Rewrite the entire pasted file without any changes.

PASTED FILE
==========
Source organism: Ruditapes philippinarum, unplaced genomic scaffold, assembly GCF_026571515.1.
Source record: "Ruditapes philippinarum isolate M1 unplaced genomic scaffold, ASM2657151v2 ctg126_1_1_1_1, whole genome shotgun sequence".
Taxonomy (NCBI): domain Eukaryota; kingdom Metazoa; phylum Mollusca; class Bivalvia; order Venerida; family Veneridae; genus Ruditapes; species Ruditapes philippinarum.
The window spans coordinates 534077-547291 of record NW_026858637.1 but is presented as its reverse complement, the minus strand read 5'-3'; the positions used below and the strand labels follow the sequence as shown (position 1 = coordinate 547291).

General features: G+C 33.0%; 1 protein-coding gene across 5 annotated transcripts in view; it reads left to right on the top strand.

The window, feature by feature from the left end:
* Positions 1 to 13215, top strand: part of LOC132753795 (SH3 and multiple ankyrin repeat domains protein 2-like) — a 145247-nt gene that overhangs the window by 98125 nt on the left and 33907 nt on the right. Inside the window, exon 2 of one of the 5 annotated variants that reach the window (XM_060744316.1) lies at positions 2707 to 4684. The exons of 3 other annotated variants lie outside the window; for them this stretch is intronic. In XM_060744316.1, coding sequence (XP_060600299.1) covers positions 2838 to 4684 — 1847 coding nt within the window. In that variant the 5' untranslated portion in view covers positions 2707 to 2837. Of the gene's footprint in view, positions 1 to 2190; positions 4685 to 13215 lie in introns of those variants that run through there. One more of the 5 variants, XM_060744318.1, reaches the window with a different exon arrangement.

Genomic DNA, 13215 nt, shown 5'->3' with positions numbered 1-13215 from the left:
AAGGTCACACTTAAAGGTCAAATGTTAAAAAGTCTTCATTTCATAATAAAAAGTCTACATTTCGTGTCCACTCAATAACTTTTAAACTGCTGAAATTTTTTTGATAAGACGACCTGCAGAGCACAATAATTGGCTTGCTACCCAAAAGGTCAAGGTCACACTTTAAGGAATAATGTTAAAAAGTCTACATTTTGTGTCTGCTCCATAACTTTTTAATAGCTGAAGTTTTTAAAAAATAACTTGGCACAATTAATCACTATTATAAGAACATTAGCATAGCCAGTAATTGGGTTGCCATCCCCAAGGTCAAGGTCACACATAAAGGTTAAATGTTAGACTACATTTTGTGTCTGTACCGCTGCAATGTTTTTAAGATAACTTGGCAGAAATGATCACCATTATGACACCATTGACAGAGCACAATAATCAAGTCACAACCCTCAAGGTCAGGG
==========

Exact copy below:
Source organism: Ruditapes philippinarum, unplaced genomic scaffold, assembly GCF_026571515.1.
Source record: "Ruditapes philippinarum isolate M1 unplaced genomic scaffold, ASM2657151v2 ctg126_1_1_1_1, whole genome shotgun sequence".
Taxonomy (NCBI): domain Eukaryota; kingdom Metazoa; phylum Mollusca; class Bivalvia; order Venerida; family Veneridae; genus Ruditapes; species Ruditapes philippinarum.
The window spans coordinates 534077-547291 of record NW_026858637.1 but is presented as its reverse complement, the minus strand read 5'-3'; the positions used below and the strand labels follow the sequence as shown (position 1 = coordinate 547291).

General features: G+C 33.0%; 1 protein-coding gene across 5 annotated transcripts in view; it reads left to right on the top strand.

The window, feature by feature from the left end:
* Positions 1 to 13215, top strand: part of LOC132753795 (SH3 and multiple ankyrin repeat domains protein 2-like) — a 145247-nt gene that overhangs the window by 98125 nt on the left and 33907 nt on the right. Inside the window, exon 2 of one of the 5 annotated variants that reach the window (XM_060744316.1) lies at positions 2707 to 4684. The exons of 3 other annotated variants lie outside the window; for them this stretch is intronic. In XM_060744316.1, coding sequence (XP_060600299.1) covers positions 2838 to 4684 — 1847 coding nt within the window. In that variant the 5' untranslated portion in view covers positions 2707 to 2837. Of the gene's footprint in view, positions 1 to 2190; positions 4685 to 13215 lie in introns of those variants that run through there. One more of the 5 variants, XM_060744318.1, reaches the window with a different exon arrangement.

Genomic DNA, 13215 nt, shown 5'->3' with positions numbered 1-13215 from the left:
AAGGTCACACTTAAAGGTCAAATGTTAAAAAGTCTTCATTTCATAATAAAAAGTCTACATTTCGTGTCCACTCAATAACTTTTAAACTGCTGAAATTTTTTTGATAAGACGACCTGCAGAGCACAATAATTGGCTTGCTACCCAAAAGGTCAAGGTCACACTTTAAGGAATAATGTTAAAAAGTCTACATTTTGTGTCTGCTCCATAACTTTTTAATAGCTGAAGTTTTTAAAAAATAACTTGGCACAATTAATCACTATTATAAGAACATTAGCATAGCCAGTAATTGGGTTGCCATCCCCAAGGTCAAGGTCACACATAAAGGTTAAATGTTAGACTACATTTTGTGTCTGTACCGCTGCAATGTTTTTAAGATAACTTGGCAGAAATGATCACCATTATGACACCATTGACAGAGCACAATAATCAAGTCACAACCCTCAAGGTCAGGG